Sepatu DahlanAs I walked home last night, I found this book lying on my father’s reading desk. “Sepatu Dahlan” (or “Dahlan’s Shoes”) – a book I first saw on the bestsellers shelf on my local bookstore. At first, I was just curious about this book and I started to open the pages one by one, wondering what is this book all about. Suddenly, the next three and a half hours of my life was then spent finishing this 370-page book in one sitting. Such was this book’s wonder that I was glued and entranced to it, and now that I’ve finished reading it, I will compose and share my thoughts about this marvelous book.

This book is the first of a planned trilogy of inspirational novels chronicling the life of Dahlan Iskan, the current Menteri BUMN or Minister of GOC (Government Owned Corporations) who was previously the CEO and figurehead of the top-selling Jawa Pos newspaper. This first book chronicles about six years of Dahlan’s teenage years in Takeran, East Java – from the moment he was about to enter Madrasah Tsanawiyah (junior high) to the moment when he had just finished from Madrasah Aliyah (senior high), between 1963 to 1969.

Being a novel (yes, this is NOT a biography or anything like that), while being based on Dahlan’s true life story, it takes some liberties here and there with the occurence of events and the people’s names (some are even said to be fictional), but when I was reading it, I could not make the line of where it was fiction and where it was real. The flowing narrative style used in this book invokes a visual imagination, putting the reader into the perspective of Dahlan Iskan, seeing the world and events of his teenage years through his eyes. On some scenes, Dahlan even writes his feelings on his own diary sometimes, as if talking to the diary (and later, his deceased mother), bringing us even closer to his perspective on things that happened during his life.

Other than the daily life and struggles of young Dahlan, we also get a glimpse on that era’s heating political condition. A period which was marked with the Muso Rebellion, declaration of Soviet Republic of Indonesia in Madiun (1948), People’s Democratic Front (FDR) and of course, the widely known G30S/PKI. This period brought many losses to families and friendships, leaving many children who had to live without their fathers, and wives without husbands. In some parts of the book, we will get to see how these things affected the life of the teenagers in that era, the young Dahlan Iskan and his group of friends.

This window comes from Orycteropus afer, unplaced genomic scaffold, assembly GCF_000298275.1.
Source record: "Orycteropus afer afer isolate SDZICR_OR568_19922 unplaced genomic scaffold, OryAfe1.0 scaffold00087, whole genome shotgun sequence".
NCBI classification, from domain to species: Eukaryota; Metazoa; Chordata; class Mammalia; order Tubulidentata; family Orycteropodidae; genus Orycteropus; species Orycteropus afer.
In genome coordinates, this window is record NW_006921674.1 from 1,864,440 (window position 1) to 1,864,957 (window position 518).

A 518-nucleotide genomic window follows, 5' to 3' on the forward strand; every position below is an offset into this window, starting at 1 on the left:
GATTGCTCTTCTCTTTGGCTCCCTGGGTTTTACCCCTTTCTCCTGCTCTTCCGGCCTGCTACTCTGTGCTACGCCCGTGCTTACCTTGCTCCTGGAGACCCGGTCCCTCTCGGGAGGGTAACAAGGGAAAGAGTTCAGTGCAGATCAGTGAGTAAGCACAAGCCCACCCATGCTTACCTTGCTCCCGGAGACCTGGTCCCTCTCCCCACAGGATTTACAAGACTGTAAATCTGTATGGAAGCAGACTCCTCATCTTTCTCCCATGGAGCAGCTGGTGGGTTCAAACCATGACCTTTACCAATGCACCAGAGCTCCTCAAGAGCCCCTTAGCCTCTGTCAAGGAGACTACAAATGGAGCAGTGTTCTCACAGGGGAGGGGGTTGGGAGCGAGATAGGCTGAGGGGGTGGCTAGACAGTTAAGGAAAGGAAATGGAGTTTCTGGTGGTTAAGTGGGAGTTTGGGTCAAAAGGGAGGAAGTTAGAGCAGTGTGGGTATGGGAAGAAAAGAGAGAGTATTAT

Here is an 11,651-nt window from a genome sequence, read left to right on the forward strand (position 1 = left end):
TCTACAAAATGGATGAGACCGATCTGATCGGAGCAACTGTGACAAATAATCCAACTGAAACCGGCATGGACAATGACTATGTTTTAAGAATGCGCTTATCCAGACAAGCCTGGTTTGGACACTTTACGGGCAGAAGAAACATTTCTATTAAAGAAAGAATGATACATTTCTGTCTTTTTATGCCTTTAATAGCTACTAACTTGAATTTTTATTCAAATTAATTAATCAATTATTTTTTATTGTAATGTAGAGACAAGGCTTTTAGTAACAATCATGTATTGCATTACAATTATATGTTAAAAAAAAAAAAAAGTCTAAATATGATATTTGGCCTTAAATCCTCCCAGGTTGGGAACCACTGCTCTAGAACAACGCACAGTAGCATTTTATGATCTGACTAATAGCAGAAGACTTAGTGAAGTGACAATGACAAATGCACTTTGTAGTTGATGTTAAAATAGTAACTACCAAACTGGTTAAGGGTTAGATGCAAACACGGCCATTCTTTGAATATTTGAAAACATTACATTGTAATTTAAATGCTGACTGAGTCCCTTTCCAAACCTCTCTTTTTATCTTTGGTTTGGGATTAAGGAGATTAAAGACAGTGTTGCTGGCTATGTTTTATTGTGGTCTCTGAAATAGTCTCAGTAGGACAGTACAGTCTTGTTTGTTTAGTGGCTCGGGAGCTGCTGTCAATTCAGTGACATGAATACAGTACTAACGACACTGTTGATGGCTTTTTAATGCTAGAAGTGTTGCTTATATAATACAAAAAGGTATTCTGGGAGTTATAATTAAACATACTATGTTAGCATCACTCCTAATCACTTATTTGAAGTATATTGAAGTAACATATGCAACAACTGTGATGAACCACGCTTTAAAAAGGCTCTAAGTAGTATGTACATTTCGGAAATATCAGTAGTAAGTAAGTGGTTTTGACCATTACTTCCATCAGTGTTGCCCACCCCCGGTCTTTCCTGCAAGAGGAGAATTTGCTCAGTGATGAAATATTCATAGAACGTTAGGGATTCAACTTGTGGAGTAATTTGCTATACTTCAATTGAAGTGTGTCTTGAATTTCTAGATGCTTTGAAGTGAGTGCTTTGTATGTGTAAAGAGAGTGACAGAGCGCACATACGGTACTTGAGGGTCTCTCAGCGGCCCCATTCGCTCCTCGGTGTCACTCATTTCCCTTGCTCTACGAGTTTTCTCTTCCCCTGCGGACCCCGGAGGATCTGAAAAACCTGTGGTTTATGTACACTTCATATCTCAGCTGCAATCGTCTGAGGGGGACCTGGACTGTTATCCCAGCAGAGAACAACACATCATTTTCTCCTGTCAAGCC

What is so great about this book is how the multiple arcs in the narrative weave into each other. In one chapter we might be focusing on one subject, while on the next chapter, we move on to the next subject. The narrative is beautifully woven, that you start to become curious on one subject, only to become lost on another subject soon after, and then suddenly you are brought back to the previous subject, as if each and every facet of Dahlan’s life is progressing further and further little by little. The change of subject is never jarring, it never feels jumpy and it feels like you’re just following the life of this young boy day in and day out, absorbing the life lessons he learned from his interaction with his father, his friends, his teacher and all the people around him.

Here are some of the subjects discussed in the book:

•  Dahlan’s dreams: a bicycle to ride and a pair of shoes to wear.
•  Dahlan’s friendships and daily life in the Madrasah Tsanawiyah.